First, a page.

59 of 60 people found the following review helpful
Harrison Ford shines in a well-crafted film,
This review is from: Witness [VHS] (VHS Tape)
'Witness' is probably Harrison Ford's best film, and when it was released it showed him another facet of a gifted actor who until then had been known only to most moviegoers only as Han Solo and Indiana Jones. In 'Witness', Ford is police detective John Book, called to interrogate a terrified little Amish boy named Samuel Lapp, and his young widowed mother. An undercover cop has been killed in the men's room at the railroad station, and Samuel, hiding in a stall, is the only eyewitness. Samuel is unable to identify the perp from the usual log of suspects; but there he is, posted prominently on the precinct bulletin board -- a decorated narcotics agent. When Book relates his findings to the police captain, he ends up getting shot himself -- seems the captain is in on it as well. With the captain, the narcotics agent, and a third dirty cop gunning for him, Book needs a place to hide, and what better place than the Lapp house deep in Amish country?
The contrast between the gritty urban police precinct and the bucolic Amish farm country is one of the best things about the film. Book dressed in a blue shirt and black trousers several inches too short for him, looking like the proverbial fish out of the water, is a sight to behold. All of a sudden he's back in the nineteenth century -- no electricity, no cars, no TV or computers. He might as well be on another planet. And the Amish are as different from him as space aliens; gentle, quiet pacifists, hardworking and industrious, intent on keeping the outside world as far from them as possible. They are neighborly and cooperative; the barn-raising scene is inspiring to watch. We feel sympathy for these quiet, decent people as the outside world keeps encroaching, and see them trying to navigate a horse and buggy on the Interstate. Book has to try to fit into this world, and he gives it his best shot. He joins in the barn-raising, does odd chores around the farm. But the Amish, while they respect his abilities, hold him at arm's length. For one thing, he's falling in love with the young widow Lapp, whose feeling for him is mutual. For another, his assimilation is only skin-deep; on a trip into town, when a group of local louts start pestering the Amish, Book chips in with a right to the lout's nose that leaves his face a bloody mess. It's going to prove his undoing; back in his precinct, the narcotics agent and the captain have gotten wind of his hideout, and now they come to shut him up once and for all, and silence Samuel as well.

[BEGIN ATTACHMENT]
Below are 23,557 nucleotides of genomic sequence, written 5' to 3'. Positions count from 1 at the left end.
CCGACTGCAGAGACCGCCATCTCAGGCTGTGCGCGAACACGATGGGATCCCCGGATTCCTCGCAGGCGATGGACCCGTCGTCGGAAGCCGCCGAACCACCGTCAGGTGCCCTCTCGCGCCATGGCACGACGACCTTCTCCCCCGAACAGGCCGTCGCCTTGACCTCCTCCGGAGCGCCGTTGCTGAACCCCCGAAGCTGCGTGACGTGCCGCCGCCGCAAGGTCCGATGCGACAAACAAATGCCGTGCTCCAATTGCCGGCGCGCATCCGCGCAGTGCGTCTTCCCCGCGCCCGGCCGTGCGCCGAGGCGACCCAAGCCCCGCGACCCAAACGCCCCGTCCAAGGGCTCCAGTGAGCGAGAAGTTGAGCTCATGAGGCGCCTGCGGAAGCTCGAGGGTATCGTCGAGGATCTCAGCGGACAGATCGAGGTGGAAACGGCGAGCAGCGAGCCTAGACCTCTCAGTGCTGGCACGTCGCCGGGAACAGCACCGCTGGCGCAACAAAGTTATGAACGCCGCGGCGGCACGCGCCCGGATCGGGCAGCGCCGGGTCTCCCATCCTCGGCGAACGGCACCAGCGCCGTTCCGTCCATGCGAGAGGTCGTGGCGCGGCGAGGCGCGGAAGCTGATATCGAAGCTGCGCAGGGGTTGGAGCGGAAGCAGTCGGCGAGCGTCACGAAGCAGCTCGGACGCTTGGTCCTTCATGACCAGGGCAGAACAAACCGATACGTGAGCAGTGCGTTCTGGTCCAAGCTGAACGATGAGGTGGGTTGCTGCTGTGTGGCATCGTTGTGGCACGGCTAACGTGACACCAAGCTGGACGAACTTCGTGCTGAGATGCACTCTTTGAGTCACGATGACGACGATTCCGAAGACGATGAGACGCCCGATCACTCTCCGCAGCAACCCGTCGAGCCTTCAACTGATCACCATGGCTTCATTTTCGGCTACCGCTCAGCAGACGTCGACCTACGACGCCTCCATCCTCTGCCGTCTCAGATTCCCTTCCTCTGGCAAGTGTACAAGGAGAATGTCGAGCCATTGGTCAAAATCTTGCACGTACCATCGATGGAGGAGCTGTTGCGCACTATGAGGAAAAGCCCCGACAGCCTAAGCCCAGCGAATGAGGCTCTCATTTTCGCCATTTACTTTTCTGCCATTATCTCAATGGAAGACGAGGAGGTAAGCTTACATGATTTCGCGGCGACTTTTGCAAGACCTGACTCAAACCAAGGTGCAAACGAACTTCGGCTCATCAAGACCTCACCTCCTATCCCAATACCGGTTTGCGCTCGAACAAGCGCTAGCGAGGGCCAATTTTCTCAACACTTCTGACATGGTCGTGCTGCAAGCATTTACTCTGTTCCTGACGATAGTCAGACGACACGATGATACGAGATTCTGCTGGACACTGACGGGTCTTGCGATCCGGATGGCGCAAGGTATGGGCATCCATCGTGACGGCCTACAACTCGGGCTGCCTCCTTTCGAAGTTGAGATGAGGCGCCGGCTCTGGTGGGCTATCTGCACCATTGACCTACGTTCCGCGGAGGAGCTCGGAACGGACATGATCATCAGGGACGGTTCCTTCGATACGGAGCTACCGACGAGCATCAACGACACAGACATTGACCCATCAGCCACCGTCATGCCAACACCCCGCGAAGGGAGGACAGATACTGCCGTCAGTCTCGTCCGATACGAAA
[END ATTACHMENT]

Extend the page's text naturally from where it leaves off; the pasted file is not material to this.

In contrast to his one-note performances in the 'Star Wars' films and as Indiana Jones, Ford gives a much more nuanced performance in this film; he's the tough city cop on the one hand and the refugee who doesn't fit on on the other. Lukas Haas is very effective as the young boy Samuel, all big eyes and ears; and Kelly McGillis is excellent as his mother, torn between her feelings for Book and her ties to her Amish community; faced with the threat of being shunned for the rest of her life and cut off from everyone she knows if she marries him. There are several notable supporting performances as well, especially the late Alexander Godunov as the widow Lapp's admirer whose innate civility prevents him from expressing the resentment he feels at Books presence, and Danny Glover as the murderous narcotics detective. Peter Weir's sensitive direction plays up the contrast between time and place, sustaining the tension throughout the film. 'Witness' is not an action/adventure blockbuster like the movies that made Ford a household name, but it doesn't need pyrotechnics to stand out. It's a well-crafted, well-acted, eminently satisfying movie.